The 7 Most Effective Exercises

The 7 Most Effective Exercises

Exercise, according to experts, has no magic: you get out of it what you put in. That does not imply that you must exercise for several hours per day. All it means is that you'll have to work smarter.

Experts believe, however, that not all exercises are produced equal. Some are actually more effective than others, whether they target different muscle groups, are appropriate for a broad range of fitness levels, or aid in calorie burn.

So, what are the most effective exercises? We asked four fitness experts for their recommendations and assembled a list of their favorites.


  1. Taking a walk

 Cardiovascular exercise, which strengthens the heart and burns calories, should be included in every exercise program. Rolling, on the other hand, is something you can do anywhere, at any time, with nothing more than a comfortable pair of shoes.

 Walking isn't just for beginners: even the fittest people will benefit from it.

 According to Robert Gotlin, DO, director of orthopaedic and sports rehabilitation at Beth Israel Medical Center in New York, "a brisk walk will burn up to 500 calories per hour." Since it takes 3,500 calories to lose a pound, you'd lose a pound for every seven hours you exercise if you didn't do something else.

 However, don't go from sitting on the couch to walking for an hour in one day. Beginners can begin by walking for five to ten minutes at a time, eventually increasing to at least 30 minutes per session, according to Richard Cotton, a spokesman for the American Council on Exercise.

 Don't go over five minutes at a time," he advises. Another tip is to increase the length of your walks before raising the pace or incline.


  1. Interval training is a form of exercise that is done in

 Add interval training to your cardiovascular routine will improve your fitness and help you lose weight, whether you're a novice or a seasoned exerciser, a walker or an aerobic dancer.

 Cotton explains that "varying the speed during the exercise session helps the aerobic system to adjust." "The more efficient your aerobic system is, the more calories you can eat."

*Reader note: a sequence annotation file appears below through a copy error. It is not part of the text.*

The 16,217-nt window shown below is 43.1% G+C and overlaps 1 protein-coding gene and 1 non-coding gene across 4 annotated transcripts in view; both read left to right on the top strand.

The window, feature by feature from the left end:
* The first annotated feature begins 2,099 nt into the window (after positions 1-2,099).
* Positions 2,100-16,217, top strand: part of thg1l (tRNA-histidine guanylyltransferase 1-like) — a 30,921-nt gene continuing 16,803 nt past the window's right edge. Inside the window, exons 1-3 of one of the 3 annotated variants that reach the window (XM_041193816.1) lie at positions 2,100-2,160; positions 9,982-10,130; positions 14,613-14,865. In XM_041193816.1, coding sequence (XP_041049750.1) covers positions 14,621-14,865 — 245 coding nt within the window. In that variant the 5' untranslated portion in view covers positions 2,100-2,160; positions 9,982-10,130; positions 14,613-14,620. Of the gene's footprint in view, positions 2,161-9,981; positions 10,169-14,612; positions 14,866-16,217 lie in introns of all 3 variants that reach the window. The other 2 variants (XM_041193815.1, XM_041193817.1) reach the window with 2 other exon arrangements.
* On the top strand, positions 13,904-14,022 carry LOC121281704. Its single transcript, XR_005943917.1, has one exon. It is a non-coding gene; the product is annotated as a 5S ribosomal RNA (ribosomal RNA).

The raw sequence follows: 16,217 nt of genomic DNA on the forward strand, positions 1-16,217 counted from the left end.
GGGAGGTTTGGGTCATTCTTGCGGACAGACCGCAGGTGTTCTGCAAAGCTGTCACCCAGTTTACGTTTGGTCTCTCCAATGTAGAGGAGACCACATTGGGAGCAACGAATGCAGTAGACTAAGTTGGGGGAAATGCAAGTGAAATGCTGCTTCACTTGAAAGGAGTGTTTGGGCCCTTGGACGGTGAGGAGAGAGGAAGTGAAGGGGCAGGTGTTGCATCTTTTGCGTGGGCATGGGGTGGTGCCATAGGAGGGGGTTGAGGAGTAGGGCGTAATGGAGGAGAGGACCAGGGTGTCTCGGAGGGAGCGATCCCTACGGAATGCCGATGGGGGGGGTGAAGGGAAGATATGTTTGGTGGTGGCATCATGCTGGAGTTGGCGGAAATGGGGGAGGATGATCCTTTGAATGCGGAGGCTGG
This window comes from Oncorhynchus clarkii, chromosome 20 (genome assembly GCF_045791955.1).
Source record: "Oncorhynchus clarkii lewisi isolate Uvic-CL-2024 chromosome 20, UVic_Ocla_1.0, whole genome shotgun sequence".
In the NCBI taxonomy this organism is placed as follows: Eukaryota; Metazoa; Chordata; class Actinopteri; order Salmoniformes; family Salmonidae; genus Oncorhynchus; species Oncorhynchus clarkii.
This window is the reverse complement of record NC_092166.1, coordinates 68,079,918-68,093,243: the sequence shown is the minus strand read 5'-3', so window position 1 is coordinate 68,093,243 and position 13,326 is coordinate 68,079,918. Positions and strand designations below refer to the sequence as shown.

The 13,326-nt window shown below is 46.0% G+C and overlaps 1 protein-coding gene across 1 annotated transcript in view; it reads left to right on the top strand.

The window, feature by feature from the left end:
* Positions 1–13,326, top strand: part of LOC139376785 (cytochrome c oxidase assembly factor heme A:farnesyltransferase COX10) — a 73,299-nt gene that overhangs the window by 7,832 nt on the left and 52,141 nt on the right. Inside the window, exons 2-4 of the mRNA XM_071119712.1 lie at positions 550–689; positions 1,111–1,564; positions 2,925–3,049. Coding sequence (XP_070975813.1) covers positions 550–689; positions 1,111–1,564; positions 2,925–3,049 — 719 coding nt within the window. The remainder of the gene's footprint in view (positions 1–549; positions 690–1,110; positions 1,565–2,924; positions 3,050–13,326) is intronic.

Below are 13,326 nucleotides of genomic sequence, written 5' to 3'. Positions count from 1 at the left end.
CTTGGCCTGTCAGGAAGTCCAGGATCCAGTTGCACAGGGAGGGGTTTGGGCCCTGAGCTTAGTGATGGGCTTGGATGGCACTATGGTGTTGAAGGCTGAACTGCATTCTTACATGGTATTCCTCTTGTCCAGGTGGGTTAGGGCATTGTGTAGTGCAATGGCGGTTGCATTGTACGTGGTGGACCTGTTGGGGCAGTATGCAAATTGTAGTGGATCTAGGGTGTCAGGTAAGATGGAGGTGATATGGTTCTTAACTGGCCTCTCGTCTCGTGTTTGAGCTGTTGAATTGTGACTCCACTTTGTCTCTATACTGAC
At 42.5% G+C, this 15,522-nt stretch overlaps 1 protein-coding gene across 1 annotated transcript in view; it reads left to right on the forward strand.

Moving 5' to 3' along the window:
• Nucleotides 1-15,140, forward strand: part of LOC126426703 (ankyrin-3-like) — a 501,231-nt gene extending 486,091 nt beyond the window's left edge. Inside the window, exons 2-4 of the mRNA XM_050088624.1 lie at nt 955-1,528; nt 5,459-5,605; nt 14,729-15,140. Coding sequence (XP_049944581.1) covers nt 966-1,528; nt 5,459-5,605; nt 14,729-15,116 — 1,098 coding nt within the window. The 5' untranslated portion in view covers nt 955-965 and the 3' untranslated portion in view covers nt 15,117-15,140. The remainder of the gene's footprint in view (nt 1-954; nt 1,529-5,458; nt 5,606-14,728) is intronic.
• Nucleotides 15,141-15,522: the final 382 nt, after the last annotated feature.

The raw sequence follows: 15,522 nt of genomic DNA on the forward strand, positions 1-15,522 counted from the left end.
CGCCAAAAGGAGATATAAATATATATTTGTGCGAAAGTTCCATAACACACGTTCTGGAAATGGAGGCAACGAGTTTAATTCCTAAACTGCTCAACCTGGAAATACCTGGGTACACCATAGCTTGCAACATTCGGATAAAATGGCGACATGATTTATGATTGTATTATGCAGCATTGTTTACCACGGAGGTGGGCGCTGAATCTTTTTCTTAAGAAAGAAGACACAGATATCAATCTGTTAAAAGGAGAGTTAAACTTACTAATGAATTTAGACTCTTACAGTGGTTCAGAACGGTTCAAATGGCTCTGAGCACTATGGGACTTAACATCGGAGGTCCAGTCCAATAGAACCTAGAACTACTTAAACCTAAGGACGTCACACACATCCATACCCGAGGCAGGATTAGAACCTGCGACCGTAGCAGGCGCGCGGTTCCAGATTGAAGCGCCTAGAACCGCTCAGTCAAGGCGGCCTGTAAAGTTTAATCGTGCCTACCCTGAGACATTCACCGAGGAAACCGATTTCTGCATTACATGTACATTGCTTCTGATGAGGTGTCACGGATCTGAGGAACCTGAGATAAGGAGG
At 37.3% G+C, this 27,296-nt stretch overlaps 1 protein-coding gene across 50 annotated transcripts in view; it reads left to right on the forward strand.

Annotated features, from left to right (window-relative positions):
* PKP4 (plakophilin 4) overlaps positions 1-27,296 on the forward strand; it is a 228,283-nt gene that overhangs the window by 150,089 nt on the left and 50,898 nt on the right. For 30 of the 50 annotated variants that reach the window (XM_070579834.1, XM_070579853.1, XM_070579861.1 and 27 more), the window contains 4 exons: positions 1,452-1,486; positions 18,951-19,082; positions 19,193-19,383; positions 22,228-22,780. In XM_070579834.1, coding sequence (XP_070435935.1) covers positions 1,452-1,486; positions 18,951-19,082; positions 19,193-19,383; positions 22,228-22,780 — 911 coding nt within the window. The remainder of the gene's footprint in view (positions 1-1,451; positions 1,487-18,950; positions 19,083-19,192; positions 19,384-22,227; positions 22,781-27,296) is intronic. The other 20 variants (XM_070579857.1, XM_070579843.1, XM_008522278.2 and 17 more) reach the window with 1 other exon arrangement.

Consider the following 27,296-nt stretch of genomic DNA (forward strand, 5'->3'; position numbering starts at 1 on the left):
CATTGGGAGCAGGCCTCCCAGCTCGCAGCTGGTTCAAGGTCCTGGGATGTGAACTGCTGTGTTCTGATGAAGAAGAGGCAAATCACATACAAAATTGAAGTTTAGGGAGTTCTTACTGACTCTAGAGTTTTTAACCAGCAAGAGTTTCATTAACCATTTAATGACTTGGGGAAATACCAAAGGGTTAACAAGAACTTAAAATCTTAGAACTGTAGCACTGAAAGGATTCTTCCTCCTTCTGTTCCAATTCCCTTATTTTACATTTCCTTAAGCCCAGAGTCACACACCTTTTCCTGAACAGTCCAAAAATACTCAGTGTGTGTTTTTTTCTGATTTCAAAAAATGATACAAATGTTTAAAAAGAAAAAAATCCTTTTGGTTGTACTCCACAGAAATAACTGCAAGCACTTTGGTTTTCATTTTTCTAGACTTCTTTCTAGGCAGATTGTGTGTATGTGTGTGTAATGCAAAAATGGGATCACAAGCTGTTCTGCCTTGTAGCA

Pushing the speed or tempo for a minute or two, then easing off for two to ten minutes is the way to go (depending on how long your total workout will be, and how much time you need to recover). Carry on like this for the duration of the workout.


  1. Squats are a form of exercise where you squat


Experts agree that strength training is important. "The greater your capacity to burn calories," Cotton says, "the more muscular fitness you have."

 Strength-training exercises that target various muscle groups were also favored by our experts. Squats are an excellent example, since they work the quadriceps, hamstrings, and gluteals.

 They give you the most bang for your buck because they use the most muscle groups at the same time," says David Petersen of Oldsmar, Fla.

 But, as Petersen points out, "form is everything."

 How you do the exercise is what makes it practical," he says. "It's no longer usable if you have poor technique."

 Maintain proper posture by keeping your feet shoulder-width apart and your back straight. Cotton advises bending knees and lowering the back: "As far as possible, the knee should stay over the ankle."

 Imagine you're sitting in a chair, but the chair isn't there," Gotlin suggests.

 Physical therapist Adam Rufa of Cicero, New York, believes that working with a real chair can be beneficial.

 Work on getting in and out of a real chair properly first," he advises. If you've mastered that, try tapping your bottom on the chair and then rising. Then, without the chair, repeat the motion.

 Gotlin sees a number of patients with knee pain, and most of the time, quadriceps weakness is the cause. Strengthening your quads with squats can help if you're having trouble going down stairs, he says.

  1. Lunges are a form of exercise.

Lunges, including squats, work all of the main lower-body muscles: gluteals, quadriceps, and hamstrings.

According to Petersen, a lunge is a perfect exercise because it "mimics life, it mimics walking."

 Cotton claims that lunges are a step up from squats and can help with balance as well.

 Take a huge step forward, holding your spine in a neutral place, and bend your front knee to about 90 degrees, concentrating on keeping your weight on your back toes and lowering your back leg's knee toward the floor.